Kenya set to ratify global maritime deal to curb illegal fishing
22 August 2016, 14:35
Nairobi (Xinhua) -- Kenya said on Friday it has launched the process of ratifying an international maritime deal to help deter illegal fishing.
Agriculture, Livestock and Fisheries Cabinet Secretary Willy Bett said ratification of the Port State Measures Agreement (PSMA) will help curb an escalation of transnational and organized criminal networks engaged in illegal, unregulated and unreported (IUU) fishing.
"We have set an Inter-Agency committee to spearhead this process since IUU fishing is a serious global problem," Bett said in a statement issued in Nairobi on Friday.
Bett said that fish are valuable commodity that is capable of spurring economic development with a view to meeting the country's Vision 2030.
IUU fishing is causing economic losses to global economies and is estimated that catches representing some 11-26 million tons of seafood valued at some 10-23.5 billion U.S. dollars are being lost annually.
In Kenya, it is estimated that the country is losing 100 million dollars annually besides undermining resource conservation, food security and livelihoods and destabilizing vulnerable coasts.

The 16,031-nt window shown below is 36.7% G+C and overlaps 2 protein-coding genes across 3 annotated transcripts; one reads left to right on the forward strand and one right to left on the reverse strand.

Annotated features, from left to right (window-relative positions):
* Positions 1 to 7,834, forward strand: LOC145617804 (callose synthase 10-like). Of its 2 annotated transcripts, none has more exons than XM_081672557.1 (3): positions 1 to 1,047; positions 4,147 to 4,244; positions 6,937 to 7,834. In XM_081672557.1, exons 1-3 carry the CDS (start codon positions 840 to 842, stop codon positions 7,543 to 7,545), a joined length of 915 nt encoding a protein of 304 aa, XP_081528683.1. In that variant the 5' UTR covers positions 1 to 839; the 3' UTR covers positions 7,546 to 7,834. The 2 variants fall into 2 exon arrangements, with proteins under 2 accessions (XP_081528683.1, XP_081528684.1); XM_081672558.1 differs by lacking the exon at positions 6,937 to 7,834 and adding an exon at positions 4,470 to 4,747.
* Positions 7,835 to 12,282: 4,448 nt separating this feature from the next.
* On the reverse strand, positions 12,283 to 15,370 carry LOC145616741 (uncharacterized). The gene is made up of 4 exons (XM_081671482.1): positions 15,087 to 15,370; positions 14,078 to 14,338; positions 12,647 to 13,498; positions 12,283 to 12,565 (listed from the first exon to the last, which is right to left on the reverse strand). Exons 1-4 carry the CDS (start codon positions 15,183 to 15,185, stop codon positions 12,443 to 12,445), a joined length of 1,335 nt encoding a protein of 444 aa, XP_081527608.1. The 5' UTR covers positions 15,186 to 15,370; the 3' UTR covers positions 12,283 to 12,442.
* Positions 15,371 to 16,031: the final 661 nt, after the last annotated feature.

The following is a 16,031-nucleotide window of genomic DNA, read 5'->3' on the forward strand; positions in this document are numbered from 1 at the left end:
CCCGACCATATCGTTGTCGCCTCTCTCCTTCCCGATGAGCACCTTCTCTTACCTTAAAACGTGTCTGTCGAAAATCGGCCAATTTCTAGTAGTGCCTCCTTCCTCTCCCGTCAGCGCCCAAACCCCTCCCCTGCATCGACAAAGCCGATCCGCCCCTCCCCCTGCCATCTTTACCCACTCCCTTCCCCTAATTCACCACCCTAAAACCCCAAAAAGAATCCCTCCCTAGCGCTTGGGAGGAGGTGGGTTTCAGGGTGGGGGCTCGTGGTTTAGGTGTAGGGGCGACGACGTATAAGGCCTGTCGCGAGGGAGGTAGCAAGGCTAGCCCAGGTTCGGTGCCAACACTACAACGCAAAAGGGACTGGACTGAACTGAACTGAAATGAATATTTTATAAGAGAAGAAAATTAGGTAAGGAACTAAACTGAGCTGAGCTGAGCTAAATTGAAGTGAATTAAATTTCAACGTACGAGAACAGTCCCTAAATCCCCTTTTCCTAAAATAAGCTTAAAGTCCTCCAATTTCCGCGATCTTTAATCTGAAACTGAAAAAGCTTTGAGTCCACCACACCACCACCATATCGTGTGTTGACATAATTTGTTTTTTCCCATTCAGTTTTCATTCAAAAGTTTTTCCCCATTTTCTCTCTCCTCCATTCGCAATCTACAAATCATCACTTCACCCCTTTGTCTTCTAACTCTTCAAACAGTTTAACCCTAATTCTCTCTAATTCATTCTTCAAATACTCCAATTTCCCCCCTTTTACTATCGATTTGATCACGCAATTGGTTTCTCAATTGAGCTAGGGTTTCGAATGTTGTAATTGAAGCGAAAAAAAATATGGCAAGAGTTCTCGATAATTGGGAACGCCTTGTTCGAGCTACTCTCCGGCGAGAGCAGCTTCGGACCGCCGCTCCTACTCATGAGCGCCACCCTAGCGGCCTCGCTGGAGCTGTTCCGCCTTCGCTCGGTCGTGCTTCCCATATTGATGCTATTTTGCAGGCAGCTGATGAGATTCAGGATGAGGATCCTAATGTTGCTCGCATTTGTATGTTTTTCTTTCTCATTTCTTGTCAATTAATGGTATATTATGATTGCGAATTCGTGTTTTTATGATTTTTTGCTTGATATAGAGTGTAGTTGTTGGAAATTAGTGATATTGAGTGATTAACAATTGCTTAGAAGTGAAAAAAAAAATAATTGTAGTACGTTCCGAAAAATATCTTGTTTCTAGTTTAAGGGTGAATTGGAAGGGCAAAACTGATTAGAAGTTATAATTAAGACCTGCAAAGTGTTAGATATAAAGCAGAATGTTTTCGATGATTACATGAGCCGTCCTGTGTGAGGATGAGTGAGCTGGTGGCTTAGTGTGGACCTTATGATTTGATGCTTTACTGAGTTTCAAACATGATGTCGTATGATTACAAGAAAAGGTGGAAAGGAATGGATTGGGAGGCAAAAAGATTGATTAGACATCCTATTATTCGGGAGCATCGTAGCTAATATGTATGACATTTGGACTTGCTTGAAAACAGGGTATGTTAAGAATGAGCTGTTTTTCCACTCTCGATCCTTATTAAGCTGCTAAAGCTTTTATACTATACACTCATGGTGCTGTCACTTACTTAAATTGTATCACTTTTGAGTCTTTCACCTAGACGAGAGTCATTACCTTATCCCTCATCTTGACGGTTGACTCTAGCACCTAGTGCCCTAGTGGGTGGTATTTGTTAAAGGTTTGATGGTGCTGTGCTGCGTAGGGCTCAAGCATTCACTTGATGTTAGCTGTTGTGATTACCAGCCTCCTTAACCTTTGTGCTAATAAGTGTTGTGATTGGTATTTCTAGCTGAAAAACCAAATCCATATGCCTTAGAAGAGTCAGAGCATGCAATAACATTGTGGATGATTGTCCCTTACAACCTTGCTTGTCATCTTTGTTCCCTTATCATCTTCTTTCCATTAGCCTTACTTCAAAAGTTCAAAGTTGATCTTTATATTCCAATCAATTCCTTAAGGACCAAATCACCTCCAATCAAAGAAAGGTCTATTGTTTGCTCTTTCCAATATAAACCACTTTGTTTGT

Bett revealed that the move that is expected to enable Kenya join the global initiative in fighting IUU fishing has been principally domesticated in the Fisheries Management and Development Bill, which has passed through the National Parliament.
"These regional and international efforts will deny vessels engaged in IUU fishing from using ports and landing their catches to national and international markets," Bett revealed.
He said that by implementing the PSMA, the financial gains that flow to illegal actors could be recaptured by the Kenya Government and local fishing communities.
"The PSMA provides a unique opportunity to harmonize and strengthen port State controls in Kenya and around the globe," he added.
Kenya signed the PSMA in November 2010 expressing its intent of ratifying the agreement, but has not yet ratified the instrument as required.
The country has already constructed a Monitoring, Control and Surveillance center in Mombasa and are in the process of installing the Vessel Monitoring System.
The country has also established an Inter-agency Committee which is already implementing the regional and national obligations using the Standard Operating Procedures for inspection and boarding.
"We are now in the process of purchasing an offshore patrol vessel and a number of compliance inspectors have been trained," Bett added.